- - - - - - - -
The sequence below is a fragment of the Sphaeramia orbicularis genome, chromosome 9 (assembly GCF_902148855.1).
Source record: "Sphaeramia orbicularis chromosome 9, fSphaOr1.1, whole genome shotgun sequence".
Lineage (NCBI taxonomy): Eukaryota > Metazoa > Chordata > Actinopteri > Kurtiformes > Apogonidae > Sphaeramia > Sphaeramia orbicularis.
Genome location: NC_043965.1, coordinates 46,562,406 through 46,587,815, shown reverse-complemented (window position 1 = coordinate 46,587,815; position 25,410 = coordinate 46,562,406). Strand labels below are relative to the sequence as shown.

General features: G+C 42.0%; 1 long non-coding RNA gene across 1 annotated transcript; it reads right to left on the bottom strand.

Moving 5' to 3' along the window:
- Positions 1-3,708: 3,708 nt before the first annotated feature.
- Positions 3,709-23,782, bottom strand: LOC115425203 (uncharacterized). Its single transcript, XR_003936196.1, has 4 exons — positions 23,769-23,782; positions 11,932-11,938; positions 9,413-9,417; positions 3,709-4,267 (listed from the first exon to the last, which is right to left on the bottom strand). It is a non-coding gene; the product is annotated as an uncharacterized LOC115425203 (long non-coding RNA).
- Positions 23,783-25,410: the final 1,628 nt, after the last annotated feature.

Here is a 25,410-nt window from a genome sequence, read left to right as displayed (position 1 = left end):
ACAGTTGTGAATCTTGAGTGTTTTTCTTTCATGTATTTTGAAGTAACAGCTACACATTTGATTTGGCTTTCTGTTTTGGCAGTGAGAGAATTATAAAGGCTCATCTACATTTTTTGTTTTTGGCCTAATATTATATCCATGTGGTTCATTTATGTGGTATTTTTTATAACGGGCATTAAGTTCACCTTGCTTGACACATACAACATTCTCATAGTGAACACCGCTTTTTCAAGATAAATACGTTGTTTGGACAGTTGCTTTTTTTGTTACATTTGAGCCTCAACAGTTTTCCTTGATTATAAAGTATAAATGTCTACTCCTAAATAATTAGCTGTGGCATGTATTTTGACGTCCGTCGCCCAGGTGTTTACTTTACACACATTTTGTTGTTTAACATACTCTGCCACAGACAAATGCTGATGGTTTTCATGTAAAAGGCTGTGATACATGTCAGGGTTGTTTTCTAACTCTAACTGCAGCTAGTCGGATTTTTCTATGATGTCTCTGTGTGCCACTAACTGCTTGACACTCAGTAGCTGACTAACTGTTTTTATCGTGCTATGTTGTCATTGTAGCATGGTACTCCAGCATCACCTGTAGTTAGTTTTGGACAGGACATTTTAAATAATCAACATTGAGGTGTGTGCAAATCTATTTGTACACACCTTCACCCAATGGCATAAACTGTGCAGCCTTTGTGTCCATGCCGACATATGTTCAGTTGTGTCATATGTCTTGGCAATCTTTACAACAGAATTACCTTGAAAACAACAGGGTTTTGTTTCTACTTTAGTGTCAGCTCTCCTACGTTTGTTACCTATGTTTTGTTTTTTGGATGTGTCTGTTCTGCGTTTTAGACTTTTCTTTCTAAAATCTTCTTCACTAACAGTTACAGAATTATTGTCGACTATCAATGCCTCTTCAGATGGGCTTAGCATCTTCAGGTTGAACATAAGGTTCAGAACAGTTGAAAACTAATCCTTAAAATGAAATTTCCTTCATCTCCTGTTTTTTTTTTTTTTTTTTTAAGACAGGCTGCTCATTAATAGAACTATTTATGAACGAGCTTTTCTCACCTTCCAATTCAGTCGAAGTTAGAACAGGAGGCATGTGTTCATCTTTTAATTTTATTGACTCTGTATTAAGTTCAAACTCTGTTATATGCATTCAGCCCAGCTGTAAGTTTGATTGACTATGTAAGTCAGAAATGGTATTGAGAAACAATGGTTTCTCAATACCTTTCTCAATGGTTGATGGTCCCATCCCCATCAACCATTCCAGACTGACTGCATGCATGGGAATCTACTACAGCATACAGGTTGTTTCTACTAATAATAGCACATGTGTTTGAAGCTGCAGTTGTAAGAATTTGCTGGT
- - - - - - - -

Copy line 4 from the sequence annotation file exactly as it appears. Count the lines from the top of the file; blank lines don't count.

Genome location: NC_043965.1, coordinates 46,562,406 through 46,587,815, shown reverse-complemented (window position 1 = coordinate 46,587,815; position 25,410 = coordinate 46,562,406). Strand labels below are relative to the sequence as shown.